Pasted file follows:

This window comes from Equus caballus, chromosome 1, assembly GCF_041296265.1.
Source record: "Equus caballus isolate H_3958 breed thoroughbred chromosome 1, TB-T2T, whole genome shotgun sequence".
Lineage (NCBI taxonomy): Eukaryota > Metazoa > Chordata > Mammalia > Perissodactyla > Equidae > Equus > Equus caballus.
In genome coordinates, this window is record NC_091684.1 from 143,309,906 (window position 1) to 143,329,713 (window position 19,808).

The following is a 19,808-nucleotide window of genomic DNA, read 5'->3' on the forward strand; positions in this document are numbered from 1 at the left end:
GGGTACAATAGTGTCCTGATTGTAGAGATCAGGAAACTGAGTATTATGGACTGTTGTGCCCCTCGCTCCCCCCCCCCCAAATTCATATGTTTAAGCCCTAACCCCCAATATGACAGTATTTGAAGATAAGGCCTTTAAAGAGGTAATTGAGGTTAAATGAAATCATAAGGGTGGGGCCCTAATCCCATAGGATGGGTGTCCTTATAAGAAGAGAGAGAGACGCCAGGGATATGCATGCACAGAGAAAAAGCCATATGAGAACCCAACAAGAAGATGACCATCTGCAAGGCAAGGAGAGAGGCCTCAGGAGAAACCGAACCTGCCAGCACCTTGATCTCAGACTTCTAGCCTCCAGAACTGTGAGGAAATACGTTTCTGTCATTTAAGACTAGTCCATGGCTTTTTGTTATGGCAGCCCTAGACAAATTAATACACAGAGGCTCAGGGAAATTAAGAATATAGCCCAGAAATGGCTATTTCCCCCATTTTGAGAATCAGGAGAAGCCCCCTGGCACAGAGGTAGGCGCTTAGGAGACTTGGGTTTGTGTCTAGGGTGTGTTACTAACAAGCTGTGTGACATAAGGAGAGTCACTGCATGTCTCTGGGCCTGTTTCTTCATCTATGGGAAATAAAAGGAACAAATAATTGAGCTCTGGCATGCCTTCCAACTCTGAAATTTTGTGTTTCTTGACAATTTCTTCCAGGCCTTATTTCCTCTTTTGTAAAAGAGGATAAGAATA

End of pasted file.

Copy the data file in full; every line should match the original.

This window comes from Equus caballus, chromosome 1, assembly GCF_041296265.1.
Source record: "Equus caballus isolate H_3958 breed thoroughbred chromosome 1, TB-T2T, whole genome shotgun sequence".
Lineage (NCBI taxonomy): Eukaryota > Metazoa > Chordata > Mammalia > Perissodactyla > Equidae > Equus > Equus caballus.
In genome coordinates, this window is record NC_091684.1 from 143,309,906 (window position 1) to 143,329,713 (window position 19,808).

The following is a 19,808-nucleotide window of genomic DNA, read 5'->3' on the forward strand; positions in this document are numbered from 1 at the left end:
GGGTACAATAGTGTCCTGATTGTAGAGATCAGGAAACTGAGTATTATGGACTGTTGTGCCCCTCGCTCCCCCCCCCCCAAATTCATATGTTTAAGCCCTAACCCCCAATATGACAGTATTTGAAGATAAGGCCTTTAAAGAGGTAATTGAGGTTAAATGAAATCATAAGGGTGGGGCCCTAATCCCATAGGATGGGTGTCCTTATAAGAAGAGAGAGAGACGCCAGGGATATGCATGCACAGAGAAAAAGCCATATGAGAACCCAACAAGAAGATGACCATCTGCAAGGCAAGGAGAGAGGCCTCAGGAGAAACCGAACCTGCCAGCACCTTGATCTCAGACTTCTAGCCTCCAGAACTGTGAGGAAATACGTTTCTGTCATTTAAGACTAGTCCATGGCTTTTTGTTATGGCAGCCCTAGACAAATTAATACACAGAGGCTCAGGGAAATTAAGAATATAGCCCAGAAATGGCTATTTCCCCCATTTTGAGAATCAGGAGAAGCCCCCTGGCACAGAGGTAGGCGCTTAGGAGACTTGGGTTTGTGTCTAGGGTGTGTTACTAACAAGCTGTGTGACATAAGGAGAGTCACTGCATGTCTCTGGGCCTGTTTCTTCATCTATGGGAAATAAAAGGAACAAATAATTGAGCTCTGGCATGCCTTCCAACTCTGAAATTTTGTGTTTCTTGACAATTTCTTCCAGGCCTTATTTCCTCTTTTGTAAAAGAGGATAAGAATA